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11-06-2005, 05:00 PM
  #12
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I had the same problem that you have and switching to a 2-piece composite took care of the problem.

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11-08-2005, 03:51 PM
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SuperDave21
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Quote:
Originally Posted by EazyB97
The sticks will say the flex on them. If you like the feel off wood, look into the Tri-Cores. Should be cheap because they are discontinued. Graphite shaft, wrapped in wood. Sticks are tanks.
I've sold these shafts for a few years now and I've heard and seen that they are like twigs and break all the time.

I think you should definately go with a much stiffer flex, even some wood sticks can have a pretty stiff edge to them. However you have to realize that with time wood sticks will get chipped and water may get into the stick, causing it to dry out. This may also lead to breaking. If I were you, I would head on down to your local pro shop, flex a two piece (shaft+blade combo) and one piece (all graphite) sticks and see which one you like.

On Easton sticks the flex is anywhere from 85-110 in adult. 85 being more whippy than a 110.

CCM sticks will say either whip, stiff, or regular.

Louisvilles will be the same as CCM.

Bauer sticks range from 87-112 in adult. Nothing different from the Easton basically.

Other than that try it out, grab one of your buddie's sticks during warm ups and test it out to see if you like it.

Good Luck! Hope this helps.

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11-08-2005, 07:05 PM
  #14
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Quote:
Originally Posted by pck21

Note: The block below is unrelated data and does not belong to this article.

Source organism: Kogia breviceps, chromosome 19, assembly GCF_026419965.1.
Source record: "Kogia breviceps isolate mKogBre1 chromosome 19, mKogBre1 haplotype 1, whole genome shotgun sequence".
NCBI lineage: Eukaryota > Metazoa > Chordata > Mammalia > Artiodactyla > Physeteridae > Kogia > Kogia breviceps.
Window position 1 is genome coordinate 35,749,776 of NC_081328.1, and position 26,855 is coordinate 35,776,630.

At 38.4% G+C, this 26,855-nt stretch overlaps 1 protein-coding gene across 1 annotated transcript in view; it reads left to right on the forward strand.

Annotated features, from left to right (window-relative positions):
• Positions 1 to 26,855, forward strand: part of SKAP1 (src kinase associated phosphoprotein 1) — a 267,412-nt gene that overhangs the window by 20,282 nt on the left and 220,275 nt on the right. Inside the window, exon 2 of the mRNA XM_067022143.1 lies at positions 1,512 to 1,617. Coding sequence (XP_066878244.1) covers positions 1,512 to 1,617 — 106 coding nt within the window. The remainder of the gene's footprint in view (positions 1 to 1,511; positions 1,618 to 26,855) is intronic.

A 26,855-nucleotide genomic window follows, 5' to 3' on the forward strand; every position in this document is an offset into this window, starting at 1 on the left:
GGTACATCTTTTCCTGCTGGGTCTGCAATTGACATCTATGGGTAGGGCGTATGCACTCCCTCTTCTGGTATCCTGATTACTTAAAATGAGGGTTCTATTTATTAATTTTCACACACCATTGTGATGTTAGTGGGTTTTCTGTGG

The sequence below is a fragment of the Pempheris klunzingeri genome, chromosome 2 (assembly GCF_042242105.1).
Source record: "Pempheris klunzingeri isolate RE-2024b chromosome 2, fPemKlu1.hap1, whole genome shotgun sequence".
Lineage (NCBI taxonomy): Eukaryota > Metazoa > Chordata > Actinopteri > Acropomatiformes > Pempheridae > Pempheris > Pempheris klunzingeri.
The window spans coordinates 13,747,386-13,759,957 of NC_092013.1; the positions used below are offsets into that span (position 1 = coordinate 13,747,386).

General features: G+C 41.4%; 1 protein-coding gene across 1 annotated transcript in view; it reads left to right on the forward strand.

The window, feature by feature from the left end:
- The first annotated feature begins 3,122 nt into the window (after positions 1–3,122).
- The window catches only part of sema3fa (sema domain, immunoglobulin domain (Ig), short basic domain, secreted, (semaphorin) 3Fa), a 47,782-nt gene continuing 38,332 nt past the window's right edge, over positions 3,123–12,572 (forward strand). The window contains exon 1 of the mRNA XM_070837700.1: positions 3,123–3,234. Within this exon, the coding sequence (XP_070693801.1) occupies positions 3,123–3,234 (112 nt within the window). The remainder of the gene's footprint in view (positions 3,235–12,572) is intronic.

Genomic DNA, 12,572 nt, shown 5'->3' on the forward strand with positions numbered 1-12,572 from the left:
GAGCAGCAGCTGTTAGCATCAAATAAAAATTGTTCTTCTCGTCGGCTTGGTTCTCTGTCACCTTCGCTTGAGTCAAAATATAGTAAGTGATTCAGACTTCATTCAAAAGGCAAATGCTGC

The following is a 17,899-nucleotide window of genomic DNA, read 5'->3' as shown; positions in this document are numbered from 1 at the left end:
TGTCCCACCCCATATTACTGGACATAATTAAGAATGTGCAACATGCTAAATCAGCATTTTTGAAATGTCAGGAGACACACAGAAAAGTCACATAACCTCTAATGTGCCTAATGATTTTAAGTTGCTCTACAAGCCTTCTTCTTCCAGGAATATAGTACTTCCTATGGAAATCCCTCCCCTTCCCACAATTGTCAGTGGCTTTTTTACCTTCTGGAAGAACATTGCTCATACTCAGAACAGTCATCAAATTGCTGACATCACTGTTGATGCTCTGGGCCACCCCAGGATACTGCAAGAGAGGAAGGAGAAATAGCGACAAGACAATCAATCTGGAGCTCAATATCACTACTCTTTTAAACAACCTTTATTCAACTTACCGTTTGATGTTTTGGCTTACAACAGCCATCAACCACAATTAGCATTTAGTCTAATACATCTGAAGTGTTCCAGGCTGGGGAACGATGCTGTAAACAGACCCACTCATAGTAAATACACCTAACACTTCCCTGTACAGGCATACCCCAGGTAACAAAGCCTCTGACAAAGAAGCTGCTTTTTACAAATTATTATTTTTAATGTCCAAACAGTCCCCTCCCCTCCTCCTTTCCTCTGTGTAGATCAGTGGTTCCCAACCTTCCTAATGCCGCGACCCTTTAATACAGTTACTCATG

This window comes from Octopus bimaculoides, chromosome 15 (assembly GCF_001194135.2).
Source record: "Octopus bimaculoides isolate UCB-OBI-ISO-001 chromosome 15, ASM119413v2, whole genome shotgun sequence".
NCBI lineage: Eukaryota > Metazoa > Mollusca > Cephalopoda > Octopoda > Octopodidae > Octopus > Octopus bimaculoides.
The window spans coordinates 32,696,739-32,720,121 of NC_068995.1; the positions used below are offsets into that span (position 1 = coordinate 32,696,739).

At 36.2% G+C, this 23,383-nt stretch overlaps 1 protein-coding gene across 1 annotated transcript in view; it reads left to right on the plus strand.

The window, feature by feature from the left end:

I've sold these shafts for a few years now and I've heard and seen that they are like twigs and break all the time.

I think you should definately go with a much stiffer flex, even some wood sticks can have a pretty stiff edge to them. However you have to realize that with time wood sticks will get chipped and water may get into the stick, causing it to dry out. This may also lead to breaking. If I were you, I would head on down to your local pro shop, flex a two piece (shaft+blade combo) and one piece (all graphite) sticks and see which one you like.

On Easton sticks the flex is anywhere from 85-110 in adult. 85 being more whippy than a 110.

CCM sticks will say either whip, stiff, or regular.

Louisvilles will be the same as CCM.

Bauer sticks range from 87-112 in adult. Nothing different from the Easton basically.

Other than that try it out, grab one of your buddie's sticks during warm ups and test it out to see if you like it.

Good Luck! Hope this helps.
From personal experience the Easton 110 X-Flex's seem kinda fragile. They have great stiffness and what not, but once you really start leaning, instead of flexing to the force it kinda just makes cracking noises. Might just be me though.

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11-08-2005, 10:31 PM
  #15
Gwi
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I bought an aluminum shaft, that solved every problem and wasen't all that expensive

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Old
11-09-2005, 11:40 AM
  #16
EazyB97
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Quote:
Originally Posted by pck21
I've sold these shafts for a few years now and I've heard and seen that they are like twigs and break all the time.

I think you should definately go with a much stiffer flex, even some wood sticks can have a pretty stiff edge to them. However you have to realize that with time wood sticks will get chipped and water may get into the stick, causing it to dry out. This may also lead to breaking. If I were you, I would head on down to your local pro shop, flex a two piece (shaft+blade combo) and one piece (all graphite) sticks and see which one you like.

On Easton sticks the flex is anywhere from 85-110 in adult. 85 being more whippy than a 110.

CCM sticks will say either whip, stiff, or regular.

Louisvilles will be the same as CCM.

Bauer sticks range from 87-112 in adult. Nothing different from the Easton basically.

Other than that try it out, grab one of your buddie's sticks during warm ups and test it out to see if you like it.

Good Luck! Hope this helps.
The Tri-Cores? I've had a number of them, for shafts, they are up there for the best durability along with the Mission Dangler and old Ultra-Lites. I used the older model for the Tri-Cores, so I haven't tried the aspen core.

CCM flexes are now measured in KP. This is from a rep at CCM

50KP/X-stiff = roughly 125 pro flex
45KP/Stiff = roughly 110
40KP/Regular = roughly 100
35KP/Mid = roughly 85
30KP/Light = even softer flex
20KP/Junior = junior flex

TPS are similar, but a bit different

I'd take about "5" off (from an Easton scale) for each one. The Whip and Regular are definately "Whippier" than their RBK/CCM counterparts.